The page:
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  • yuri

seeking meaning in experiences



I started a four-month study abroad programme in Spain in September, and one and a half months have passed since. In Japan, I am a third year university student in the Department of International Relations, and my major is English. For that reason, I’m often asked why I am studying in Spain and learning Spanish.


Frankly speaking, I don’t have any clear reason like needing it for a job or a desire to work abroad using Spanish, so I can’t answer confidently and give a clear answer when I’m asked that question.


In my university, we have a requirement where we have to study a second foreign language for two years in addition to the major language. I decided to study Spanish because I had wanted to go to Spain since I was an elementary school student, when I saw a picture of the Sagrada Familia and felt moved by it. Plus, I heard that Spanish was not that difficult (But in actuality, I have found that learning Spanish is much more difficult than English!).


Finally, my trip to Spain became a reality in my first spring vacation in university and I visited the Sagrada Familia. I can not forget the awe I felt when I got out from the metro station, turned around and saw it for the first time. My first trip to Spain made me have more interest in Spain and gave me a stronger desire to learn Spanish.


My love for studying Spanish and my growing interest in Spain led me to study abroad there.


However, it took quite a long time for me to make this decision to study abroad. I wondered -- What meaning is there in studying abroad for only four months? Might it be an incomplete learning experience? Could it help me in any way? Is there meaning in studying Spanish for me? What am I going to do in the future after this study abroad? There was also a long time where I thought that it would be better for me to not go. Since I am the type to work towards a practical goal while staying in my comfort zone and focusing on one thing, it was scary for me to do something for an emotional reason. Doing something just because I feel like “I want to try it” and “I like it” was not something I was used to. However, I decided to study abroad because I thought that one day, I might regret not going to Spain since I was struggling with the decision so much. I made up my mind to go to Spain and study harder than ever before and experience as much as possible so that I would not regret this decision.


But even now as I am in Spain, I feel anxious sometimes with my decision. I know that what I get out of this study abroad depends on what I do now, but I wonder what I will be able to say about it when I finish.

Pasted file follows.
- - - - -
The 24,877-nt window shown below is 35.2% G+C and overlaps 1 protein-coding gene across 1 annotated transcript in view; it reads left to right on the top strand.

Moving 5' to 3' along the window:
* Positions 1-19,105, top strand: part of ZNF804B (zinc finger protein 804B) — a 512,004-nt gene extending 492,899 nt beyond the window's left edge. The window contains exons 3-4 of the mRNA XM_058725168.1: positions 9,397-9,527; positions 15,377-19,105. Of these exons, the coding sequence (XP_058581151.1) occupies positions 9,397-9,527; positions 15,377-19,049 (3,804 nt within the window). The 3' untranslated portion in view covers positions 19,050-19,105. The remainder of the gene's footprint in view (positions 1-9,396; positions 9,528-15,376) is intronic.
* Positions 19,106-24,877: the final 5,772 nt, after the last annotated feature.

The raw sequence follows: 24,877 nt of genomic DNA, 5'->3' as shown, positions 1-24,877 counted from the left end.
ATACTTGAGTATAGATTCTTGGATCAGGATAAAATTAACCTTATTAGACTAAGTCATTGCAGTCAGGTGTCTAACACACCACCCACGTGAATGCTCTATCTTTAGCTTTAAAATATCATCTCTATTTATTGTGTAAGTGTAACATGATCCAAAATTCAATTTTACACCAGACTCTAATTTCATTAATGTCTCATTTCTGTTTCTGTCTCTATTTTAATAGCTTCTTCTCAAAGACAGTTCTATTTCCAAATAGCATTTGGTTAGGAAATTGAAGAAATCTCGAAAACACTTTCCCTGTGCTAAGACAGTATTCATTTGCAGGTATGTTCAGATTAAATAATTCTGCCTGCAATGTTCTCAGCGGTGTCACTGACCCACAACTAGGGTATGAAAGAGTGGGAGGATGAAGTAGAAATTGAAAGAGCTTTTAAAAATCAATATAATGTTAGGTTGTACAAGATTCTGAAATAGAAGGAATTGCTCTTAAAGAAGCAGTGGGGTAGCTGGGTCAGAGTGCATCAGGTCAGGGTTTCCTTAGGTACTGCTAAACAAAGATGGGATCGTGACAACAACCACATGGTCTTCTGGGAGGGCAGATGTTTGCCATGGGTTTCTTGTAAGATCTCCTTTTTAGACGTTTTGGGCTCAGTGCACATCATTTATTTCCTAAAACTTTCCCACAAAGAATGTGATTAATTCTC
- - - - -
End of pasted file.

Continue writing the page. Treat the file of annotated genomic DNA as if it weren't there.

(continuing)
I think that one of the reasons why I feel like this is my anxiety toward job-hunting. I can not help but be a little put off when I hear someone say “It’s for job-hunting” or “This experience is helpful for job-hunting.” I hear this regarding not only studying abroad, but also for studying, volunteering, joining a circle or club activities, and working a part-time job. When someone tells me, “You can have an advantage in job-hunting if you do that.” I feel the urge to resist and rebel. It makes me think: My student life is not for job-hunting! I’m not studying abroad to create a story I can use for job-hunting. The same can be said about my volunteering and part-time job. Studying is the same, too. I want to pursue something because it is what I want to do, not because it would be helpful for job-hunting.


In contrary to this feeling of resistance, I feel nervous when I imagine job-hunting for real. Thoughts such as “Is there meaning in this experience?” and “Can I give it meaning?” reflect my anxiety. I feel that everything I do is required to have meaning and I feel the need to prepare to tell and explain my story for job-hunting. I don’t have the confidence to convince them that my strength is in taking initiative because my study abroad was a result of pure curiosity -- I just liked it and was interested in it. I believe that finding a job is not the end goal of student life, but I sometimes find myself thinking backwards from that goal so I can achieve it.


One and a half months have passed since I came to Spain. I love that I can concentrate on studying Spanish, and using Spanish daily makes me happy. I get excited when I notice small improvements in my Spanish. I really think that my decision to go to Spain was good for me. I’m so glad I came here. I don’t ever think that this study abroad has no meaning.


Job-hunting isn’t something I can avoid because I plan on working in a company, but the things my study abroad is teaching me cannot be thought of as something merely “useful for job-hunting.” I came to learn Spanish, but I’m also learning other things such as the Spanish lifestyle and values through my everyday life here. There are encounters with new ways of thinking and new friends which enrich my life. I feel that these encounters are broadening my horizon and that they are experiences that I couldn’t gain had I not decided on this study abroad. Anxiety will always be hiding somewhere in my heart and won’t ever disappear, but I think that I will never regret this decision I made. Everything I have encountered in Spain leads me to believe this strongly.


In the end, maybe I was the one bound to job-hunting even though I had an intense dislike for it. I guess it was because it put my mind at rest, gave me some kind of prediction for the future and let me stay in my comfort zone. Having a clear goal and intention and making your way towards a goal could help relieve anxiety, but from my study abroad I realized that following your passion and curiosity is valuable too. What are the important things you consider when you have to make a decision or choose a path?

Images by Yuri

Edited by Kiara and Hikari

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